By far, the main focus for now is on creating new operating structures, according to Sarah Hamilton, chief executive officer of the Family Office Exchange (FOX), a Chicago-based family office consultancy. That includes everything from private trust companies owned by the family to a family-run holding company or a pooled investment partnership used to gain access to money managers. “There's a growing interest in using all sorts of different formations,” says Hamilton.

As you'd expect, the increase in global wealth and the rise of the more professional family office has attracted the attention of companies trying to take advantage of the trend. Take the law firm of Withers Bergman. The product of a 2002 merger between London-based Withers and Bergman Horowitz & Reynolds, a firm that was headquartered in New Haven, Conn., its target market is high-net-worth individuals and families. With offices located everywhere from Milan, Italy, to Hong Kong, the firm decided to rev up its work in the global family office arena, forming what Amelia Renkert-Thomas, a partner in the firm, calls a “family-office special interest group.” That effort ties together lawyers specializing in tax, commercial, estate planning, real estate and employment law into a team so, says Renkert-Thomas, “Clients get a seamless integrated structure.” The upshot: since launching the effort, according to Renkert-Thomas, the firm has significantly increased the number of family office clients it has around the world.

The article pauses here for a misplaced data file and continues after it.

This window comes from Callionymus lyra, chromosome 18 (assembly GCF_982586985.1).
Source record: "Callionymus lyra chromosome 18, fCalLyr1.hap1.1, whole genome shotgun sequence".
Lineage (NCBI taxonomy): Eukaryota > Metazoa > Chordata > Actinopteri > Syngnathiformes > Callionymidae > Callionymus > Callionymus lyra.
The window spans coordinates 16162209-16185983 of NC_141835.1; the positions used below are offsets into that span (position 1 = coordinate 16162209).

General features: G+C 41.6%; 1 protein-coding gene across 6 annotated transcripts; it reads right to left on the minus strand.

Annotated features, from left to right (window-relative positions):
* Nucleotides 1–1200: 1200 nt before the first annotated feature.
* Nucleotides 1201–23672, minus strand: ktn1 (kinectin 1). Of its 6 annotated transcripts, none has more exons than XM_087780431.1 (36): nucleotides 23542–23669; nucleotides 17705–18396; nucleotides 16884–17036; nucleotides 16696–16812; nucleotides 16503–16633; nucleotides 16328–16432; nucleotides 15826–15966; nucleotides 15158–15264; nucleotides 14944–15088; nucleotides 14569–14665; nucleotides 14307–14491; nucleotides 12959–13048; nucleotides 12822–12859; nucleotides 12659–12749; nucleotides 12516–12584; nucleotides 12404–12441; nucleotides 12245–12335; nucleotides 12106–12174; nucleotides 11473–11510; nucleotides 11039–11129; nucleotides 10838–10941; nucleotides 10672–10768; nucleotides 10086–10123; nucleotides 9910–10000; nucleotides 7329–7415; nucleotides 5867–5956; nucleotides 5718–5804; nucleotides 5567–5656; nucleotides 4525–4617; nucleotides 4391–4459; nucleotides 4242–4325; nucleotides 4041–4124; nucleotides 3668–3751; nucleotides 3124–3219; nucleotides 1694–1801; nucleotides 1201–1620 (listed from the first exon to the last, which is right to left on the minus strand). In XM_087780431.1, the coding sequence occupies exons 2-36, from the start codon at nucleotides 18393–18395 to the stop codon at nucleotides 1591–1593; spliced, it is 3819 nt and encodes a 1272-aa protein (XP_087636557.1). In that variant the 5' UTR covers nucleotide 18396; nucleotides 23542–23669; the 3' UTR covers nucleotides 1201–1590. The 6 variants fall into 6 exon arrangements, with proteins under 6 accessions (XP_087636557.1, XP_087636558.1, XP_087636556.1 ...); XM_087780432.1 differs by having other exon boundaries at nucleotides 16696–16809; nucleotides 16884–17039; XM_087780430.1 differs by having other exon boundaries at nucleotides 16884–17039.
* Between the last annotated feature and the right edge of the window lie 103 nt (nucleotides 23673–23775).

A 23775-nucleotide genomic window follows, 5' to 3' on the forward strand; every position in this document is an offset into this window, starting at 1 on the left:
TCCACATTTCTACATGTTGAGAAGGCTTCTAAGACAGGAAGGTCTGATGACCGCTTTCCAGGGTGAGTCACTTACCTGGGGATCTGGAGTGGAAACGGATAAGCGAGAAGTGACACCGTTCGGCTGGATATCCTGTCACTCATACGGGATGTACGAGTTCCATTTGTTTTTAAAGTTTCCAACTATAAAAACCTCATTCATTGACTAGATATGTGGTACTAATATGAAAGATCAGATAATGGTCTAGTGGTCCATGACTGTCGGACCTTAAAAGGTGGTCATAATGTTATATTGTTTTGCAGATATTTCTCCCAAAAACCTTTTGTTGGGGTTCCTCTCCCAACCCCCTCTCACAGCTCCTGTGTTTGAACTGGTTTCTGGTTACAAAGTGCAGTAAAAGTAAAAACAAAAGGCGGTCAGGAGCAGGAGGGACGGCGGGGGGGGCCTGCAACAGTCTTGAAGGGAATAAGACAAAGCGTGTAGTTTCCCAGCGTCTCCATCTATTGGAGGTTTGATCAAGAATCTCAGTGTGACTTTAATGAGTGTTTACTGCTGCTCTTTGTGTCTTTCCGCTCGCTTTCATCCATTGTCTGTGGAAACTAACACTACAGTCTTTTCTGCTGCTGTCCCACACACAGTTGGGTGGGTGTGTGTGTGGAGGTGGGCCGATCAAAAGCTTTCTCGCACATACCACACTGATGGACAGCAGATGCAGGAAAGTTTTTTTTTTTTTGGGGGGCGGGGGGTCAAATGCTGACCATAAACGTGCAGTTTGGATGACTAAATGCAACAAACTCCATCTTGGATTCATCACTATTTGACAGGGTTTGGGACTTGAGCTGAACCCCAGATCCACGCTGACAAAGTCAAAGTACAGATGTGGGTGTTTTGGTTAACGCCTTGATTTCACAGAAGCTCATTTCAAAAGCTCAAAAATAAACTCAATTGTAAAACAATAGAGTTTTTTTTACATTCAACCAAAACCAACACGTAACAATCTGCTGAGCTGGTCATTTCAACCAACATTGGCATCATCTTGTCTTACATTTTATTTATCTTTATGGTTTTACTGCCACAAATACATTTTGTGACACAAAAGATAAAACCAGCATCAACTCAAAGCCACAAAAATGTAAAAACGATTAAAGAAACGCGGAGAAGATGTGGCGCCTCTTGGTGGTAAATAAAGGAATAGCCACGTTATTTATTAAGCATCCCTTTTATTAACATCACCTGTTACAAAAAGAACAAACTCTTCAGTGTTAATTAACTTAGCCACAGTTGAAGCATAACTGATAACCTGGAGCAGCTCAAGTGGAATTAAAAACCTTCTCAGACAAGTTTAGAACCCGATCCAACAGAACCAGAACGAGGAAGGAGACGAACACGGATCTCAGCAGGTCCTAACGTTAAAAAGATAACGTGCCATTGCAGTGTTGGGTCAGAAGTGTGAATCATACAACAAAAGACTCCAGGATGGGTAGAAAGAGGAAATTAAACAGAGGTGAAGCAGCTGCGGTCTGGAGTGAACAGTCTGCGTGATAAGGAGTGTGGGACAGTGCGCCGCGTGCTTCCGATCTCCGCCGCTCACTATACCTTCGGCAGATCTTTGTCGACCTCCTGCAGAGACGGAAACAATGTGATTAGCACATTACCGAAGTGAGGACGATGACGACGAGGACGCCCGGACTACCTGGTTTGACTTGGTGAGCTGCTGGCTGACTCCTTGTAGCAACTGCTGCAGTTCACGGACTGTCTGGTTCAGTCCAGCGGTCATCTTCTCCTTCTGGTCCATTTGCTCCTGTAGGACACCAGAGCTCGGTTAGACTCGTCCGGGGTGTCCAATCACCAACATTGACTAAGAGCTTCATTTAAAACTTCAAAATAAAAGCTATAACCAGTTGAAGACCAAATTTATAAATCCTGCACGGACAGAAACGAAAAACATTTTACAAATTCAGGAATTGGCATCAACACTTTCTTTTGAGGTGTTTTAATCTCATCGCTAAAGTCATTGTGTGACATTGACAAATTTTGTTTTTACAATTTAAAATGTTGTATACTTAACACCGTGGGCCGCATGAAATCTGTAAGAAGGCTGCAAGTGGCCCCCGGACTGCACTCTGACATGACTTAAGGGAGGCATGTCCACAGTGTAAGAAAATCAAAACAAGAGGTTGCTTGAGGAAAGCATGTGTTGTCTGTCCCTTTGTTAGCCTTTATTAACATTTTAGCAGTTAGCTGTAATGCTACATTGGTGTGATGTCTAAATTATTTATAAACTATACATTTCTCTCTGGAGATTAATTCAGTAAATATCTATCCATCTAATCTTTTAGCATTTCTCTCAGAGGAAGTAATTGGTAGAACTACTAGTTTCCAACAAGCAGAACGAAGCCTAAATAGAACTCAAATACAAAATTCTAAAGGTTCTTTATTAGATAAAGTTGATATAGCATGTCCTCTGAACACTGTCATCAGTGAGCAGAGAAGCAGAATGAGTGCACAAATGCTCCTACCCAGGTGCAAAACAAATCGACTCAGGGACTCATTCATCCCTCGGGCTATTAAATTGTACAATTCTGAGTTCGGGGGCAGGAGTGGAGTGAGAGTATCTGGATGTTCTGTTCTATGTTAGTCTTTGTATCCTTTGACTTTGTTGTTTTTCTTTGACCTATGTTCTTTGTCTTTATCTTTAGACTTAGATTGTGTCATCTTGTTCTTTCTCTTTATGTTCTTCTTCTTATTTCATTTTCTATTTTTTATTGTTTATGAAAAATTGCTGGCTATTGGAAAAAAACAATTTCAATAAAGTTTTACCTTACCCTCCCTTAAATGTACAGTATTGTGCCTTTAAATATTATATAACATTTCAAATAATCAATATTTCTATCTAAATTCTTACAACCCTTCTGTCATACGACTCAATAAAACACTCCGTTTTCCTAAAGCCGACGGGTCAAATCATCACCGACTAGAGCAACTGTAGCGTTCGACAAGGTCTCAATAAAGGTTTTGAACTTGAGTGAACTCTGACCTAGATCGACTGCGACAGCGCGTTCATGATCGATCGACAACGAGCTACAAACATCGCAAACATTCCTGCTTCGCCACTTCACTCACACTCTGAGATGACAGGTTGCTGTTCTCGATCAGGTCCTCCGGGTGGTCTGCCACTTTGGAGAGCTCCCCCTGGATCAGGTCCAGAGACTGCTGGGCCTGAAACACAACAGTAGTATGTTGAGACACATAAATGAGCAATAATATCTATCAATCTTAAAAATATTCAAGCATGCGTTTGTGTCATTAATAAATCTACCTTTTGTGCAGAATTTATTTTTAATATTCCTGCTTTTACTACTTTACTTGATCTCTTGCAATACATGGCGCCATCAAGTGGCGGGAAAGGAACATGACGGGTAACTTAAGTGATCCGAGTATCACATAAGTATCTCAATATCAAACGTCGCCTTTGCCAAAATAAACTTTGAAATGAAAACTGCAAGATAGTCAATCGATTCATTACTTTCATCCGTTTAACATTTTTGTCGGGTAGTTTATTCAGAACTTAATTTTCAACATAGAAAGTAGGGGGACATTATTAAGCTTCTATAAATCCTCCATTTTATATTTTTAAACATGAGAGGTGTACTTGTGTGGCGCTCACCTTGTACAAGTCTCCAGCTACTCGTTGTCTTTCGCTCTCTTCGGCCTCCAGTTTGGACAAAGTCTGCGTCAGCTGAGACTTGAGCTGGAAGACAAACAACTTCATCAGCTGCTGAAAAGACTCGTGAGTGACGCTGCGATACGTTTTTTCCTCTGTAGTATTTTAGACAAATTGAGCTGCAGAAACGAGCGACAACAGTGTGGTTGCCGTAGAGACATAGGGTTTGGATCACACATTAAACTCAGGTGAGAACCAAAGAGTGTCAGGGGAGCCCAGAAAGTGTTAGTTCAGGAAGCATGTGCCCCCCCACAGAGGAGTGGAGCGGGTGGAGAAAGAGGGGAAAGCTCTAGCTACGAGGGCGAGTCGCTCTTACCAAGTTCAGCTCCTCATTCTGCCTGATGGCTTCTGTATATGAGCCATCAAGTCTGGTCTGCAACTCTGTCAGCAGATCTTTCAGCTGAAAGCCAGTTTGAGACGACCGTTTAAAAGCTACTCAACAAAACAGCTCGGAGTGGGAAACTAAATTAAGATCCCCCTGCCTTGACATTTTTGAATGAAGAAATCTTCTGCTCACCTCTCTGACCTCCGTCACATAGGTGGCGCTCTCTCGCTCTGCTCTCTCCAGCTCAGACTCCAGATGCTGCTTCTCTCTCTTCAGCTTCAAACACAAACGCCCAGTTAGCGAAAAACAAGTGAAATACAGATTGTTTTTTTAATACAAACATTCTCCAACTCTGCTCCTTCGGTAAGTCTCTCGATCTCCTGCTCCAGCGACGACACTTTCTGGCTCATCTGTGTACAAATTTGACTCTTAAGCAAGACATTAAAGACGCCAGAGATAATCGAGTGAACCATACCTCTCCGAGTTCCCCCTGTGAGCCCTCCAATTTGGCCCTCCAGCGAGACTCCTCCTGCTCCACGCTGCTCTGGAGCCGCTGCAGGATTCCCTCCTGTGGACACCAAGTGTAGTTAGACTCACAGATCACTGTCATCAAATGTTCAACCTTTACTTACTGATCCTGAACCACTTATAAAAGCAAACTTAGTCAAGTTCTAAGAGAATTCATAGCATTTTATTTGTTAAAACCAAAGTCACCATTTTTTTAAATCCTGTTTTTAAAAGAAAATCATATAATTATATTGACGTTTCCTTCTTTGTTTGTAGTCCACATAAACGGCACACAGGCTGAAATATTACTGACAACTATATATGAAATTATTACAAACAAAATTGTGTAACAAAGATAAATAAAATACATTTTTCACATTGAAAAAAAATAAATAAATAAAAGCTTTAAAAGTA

Consultants working with family offices, as well as academics, also have stepped up their work in the area. FOX, for example, is in the middle of an international benchmarking study to evaluate the staffing, services, investments and governance of family offices globally. And, recently, a group of researchers from the Wharton Global Family Alliance, which includes academics from the Wharton School, the University of Navarra's IESE Business School in Spain, SDA Bocconi School of Management in Milan, Italy, and Singapore Management University, studied 130 family offices around the world, looking at their management practices.